Psychoanalytic theory influenced many facets of twentieth century culture, and shows every sign of continuing to have an impact in the new century. However, in order to sustain this influence it has to adapt to the challenges of our current intellectual environment. This book attempts to build a bridge between psychoanalysis and a dominant perspective in modern psychiatry and psychology: developmental psychopathology. This perspective studies biological, psychological and social influences that act on individuals, shaping their pathways through life. While psychoanalytic perspectives are inherently developmental, this is often left implicit. This book highlights the developmental bases for psychoanalytic ideas, and examines their assumptions and claims in relation to observational and other data gathered within neighbouring disciplines. The book reaches back to the work of Freud, and covers North American and European ideas including the Klein--Bion model, the British Object Relations tradition, the work of Kernberg and Kohut as well as modern Relational Psychoanalysts.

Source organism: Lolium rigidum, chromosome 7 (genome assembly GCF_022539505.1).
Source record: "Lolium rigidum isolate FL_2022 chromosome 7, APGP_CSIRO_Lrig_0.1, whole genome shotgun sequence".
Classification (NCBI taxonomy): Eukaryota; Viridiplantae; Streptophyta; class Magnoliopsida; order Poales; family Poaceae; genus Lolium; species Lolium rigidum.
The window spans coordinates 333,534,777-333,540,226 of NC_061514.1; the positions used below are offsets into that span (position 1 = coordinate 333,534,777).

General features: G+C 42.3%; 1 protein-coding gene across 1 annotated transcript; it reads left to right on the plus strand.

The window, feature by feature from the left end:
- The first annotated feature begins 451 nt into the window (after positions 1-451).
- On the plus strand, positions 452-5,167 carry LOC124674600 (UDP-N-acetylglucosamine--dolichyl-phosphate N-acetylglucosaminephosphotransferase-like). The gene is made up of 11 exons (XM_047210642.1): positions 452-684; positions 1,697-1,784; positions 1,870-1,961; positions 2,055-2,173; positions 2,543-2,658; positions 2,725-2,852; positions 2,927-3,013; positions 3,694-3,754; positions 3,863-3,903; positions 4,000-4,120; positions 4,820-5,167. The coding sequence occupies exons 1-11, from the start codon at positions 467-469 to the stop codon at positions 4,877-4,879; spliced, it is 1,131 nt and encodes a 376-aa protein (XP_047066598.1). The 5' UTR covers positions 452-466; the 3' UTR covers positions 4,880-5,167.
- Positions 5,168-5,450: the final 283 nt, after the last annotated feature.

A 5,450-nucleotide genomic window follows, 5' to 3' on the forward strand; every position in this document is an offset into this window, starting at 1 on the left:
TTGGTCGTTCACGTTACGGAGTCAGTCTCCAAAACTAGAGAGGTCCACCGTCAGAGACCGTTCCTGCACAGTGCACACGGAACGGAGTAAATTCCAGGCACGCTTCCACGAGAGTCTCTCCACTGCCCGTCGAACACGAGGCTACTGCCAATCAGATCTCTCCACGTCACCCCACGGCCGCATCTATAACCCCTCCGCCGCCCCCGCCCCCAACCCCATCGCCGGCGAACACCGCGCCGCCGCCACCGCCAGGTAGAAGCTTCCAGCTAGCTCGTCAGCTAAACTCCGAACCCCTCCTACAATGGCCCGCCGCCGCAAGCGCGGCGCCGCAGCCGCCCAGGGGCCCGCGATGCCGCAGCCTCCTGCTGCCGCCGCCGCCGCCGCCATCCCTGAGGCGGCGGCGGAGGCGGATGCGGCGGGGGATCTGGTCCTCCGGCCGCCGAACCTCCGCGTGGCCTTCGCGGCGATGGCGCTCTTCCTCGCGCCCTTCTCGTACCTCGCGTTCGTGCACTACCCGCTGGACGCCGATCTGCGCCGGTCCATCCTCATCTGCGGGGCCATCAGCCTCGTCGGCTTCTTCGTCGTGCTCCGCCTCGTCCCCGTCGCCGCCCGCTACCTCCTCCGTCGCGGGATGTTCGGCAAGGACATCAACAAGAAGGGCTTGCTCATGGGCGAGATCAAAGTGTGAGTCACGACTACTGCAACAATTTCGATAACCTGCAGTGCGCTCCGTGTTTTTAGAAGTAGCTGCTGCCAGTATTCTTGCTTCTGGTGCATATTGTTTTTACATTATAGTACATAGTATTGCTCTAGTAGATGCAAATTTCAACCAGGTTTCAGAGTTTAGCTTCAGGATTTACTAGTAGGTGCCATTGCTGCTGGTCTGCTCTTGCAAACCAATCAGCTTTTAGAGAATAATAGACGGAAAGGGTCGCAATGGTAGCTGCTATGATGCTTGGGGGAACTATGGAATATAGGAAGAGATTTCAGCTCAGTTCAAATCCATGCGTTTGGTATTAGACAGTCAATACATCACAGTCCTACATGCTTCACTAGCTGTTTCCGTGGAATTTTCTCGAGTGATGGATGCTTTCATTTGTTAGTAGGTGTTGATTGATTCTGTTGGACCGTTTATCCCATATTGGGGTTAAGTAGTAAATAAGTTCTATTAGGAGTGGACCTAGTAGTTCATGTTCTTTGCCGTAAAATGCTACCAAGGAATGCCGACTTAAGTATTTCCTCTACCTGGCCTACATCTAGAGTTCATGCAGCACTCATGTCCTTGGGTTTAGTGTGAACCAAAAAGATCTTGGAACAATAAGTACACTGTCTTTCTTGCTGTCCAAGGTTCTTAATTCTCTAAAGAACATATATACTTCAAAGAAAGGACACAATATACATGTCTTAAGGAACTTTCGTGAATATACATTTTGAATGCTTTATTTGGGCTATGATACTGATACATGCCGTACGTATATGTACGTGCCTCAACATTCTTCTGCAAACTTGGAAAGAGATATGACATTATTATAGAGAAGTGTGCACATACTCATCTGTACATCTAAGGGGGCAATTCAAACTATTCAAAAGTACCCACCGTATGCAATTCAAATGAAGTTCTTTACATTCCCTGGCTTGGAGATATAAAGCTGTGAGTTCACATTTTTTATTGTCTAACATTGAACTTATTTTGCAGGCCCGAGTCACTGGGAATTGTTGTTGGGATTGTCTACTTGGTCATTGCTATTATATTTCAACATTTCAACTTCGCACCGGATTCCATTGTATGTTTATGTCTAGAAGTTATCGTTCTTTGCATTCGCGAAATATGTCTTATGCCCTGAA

An Introduction to This Book and to The Basic Psychoanalytic Model. Freud. The Structural Approach. Modifications and Developments of The structural Model. Introduction to Object Relations Theory. The Klein--bion model. The a independenta School of British Psychoanalysis. North American object--relations Theorists. The Interpersonal--relational Approach. From sullivan to Mitchell. Introduction to Psychoanalytic Approaches Based in developmental Research. Bowlbya s Attachment Theory Model. Schema Theory and psychoanalysis. Fonagy and Targeta s Model of Mentalization . On The Practice of Psychoanalytic Theory. Conclusions and Future Directions. References. Index.